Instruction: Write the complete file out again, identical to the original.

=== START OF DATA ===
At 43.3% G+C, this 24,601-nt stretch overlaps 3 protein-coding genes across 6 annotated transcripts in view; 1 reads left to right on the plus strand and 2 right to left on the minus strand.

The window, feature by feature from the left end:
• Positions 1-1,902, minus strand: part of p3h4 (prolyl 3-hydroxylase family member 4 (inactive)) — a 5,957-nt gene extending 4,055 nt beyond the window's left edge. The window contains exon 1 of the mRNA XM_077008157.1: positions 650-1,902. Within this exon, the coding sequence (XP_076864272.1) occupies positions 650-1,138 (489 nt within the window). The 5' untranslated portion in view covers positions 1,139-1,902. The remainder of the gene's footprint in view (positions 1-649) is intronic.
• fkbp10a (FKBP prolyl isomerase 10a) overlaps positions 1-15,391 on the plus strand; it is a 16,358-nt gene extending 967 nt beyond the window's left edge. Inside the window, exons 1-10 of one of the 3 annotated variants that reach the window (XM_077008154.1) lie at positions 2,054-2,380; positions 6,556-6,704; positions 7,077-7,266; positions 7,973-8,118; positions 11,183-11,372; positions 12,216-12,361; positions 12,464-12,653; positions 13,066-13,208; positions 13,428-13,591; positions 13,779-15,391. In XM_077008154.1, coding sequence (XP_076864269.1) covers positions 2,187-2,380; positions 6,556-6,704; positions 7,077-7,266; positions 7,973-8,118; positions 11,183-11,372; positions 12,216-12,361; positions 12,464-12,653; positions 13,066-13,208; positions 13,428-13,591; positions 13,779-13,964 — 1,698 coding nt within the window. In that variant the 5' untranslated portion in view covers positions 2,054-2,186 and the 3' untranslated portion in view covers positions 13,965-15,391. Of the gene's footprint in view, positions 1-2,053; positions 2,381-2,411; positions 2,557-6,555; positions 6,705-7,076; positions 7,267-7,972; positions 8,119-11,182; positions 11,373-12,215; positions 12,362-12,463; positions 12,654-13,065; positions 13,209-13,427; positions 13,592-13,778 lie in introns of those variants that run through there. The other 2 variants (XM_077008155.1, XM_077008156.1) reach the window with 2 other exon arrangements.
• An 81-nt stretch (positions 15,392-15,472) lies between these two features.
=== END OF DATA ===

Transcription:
At 43.3% G+C, this 24,601-nt stretch overlaps 3 protein-coding genes across 6 annotated transcripts in view; 1 reads left to right on the plus strand and 2 right to left on the minus strand.

The window, feature by feature from the left end:
• Positions 1-1,902, minus strand: part of p3h4 (prolyl 3-hydroxylase family member 4 (inactive)) — a 5,957-nt gene extending 4,055 nt beyond the window's left edge. The window contains exon 1 of the mRNA XM_077008157.1: positions 650-1,902. Within this exon, the coding sequence (XP_076864272.1) occupies positions 650-1,138 (489 nt within the window). The 5' untranslated portion in view covers positions 1,139-1,902. The remainder of the gene's footprint in view (positions 1-649) is intronic.
• fkbp10a (FKBP prolyl isomerase 10a) overlaps positions 1-15,391 on the plus strand; it is a 16,358-nt gene extending 967 nt beyond the window's left edge. Inside the window, exons 1-10 of one of the 3 annotated variants that reach the window (XM_077008154.1) lie at positions 2,054-2,380; positions 6,556-6,704; positions 7,077-7,266; positions 7,973-8,118; positions 11,183-11,372; positions 12,216-12,361; positions 12,464-12,653; positions 13,066-13,208; positions 13,428-13,591; positions 13,779-15,391. In XM_077008154.1, coding sequence (XP_076864269.1) covers positions 2,187-2,380; positions 6,556-6,704; positions 7,077-7,266; positions 7,973-8,118; positions 11,183-11,372; positions 12,216-12,361; positions 12,464-12,653; positions 13,066-13,208; positions 13,428-13,591; positions 13,779-13,964 — 1,698 coding nt within the window. In that variant the 5' untranslated portion in view covers positions 2,054-2,186 and the 3' untranslated portion in view covers positions 13,965-15,391. Of the gene's footprint in view, positions 1-2,053; positions 2,381-2,411; positions 2,557-6,555; positions 6,705-7,076; positions 7,267-7,972; positions 8,119-11,182; positions 11,373-12,215; positions 12,362-12,463; positions 12,654-13,065; positions 13,209-13,427; positions 13,592-13,778 lie in introns of those variants that run through there. The other 2 variants (XM_077008155.1, XM_077008156.1) reach the window with 2 other exon arrangements.
• An 81-nt stretch (positions 15,392-15,472) lies between these two features.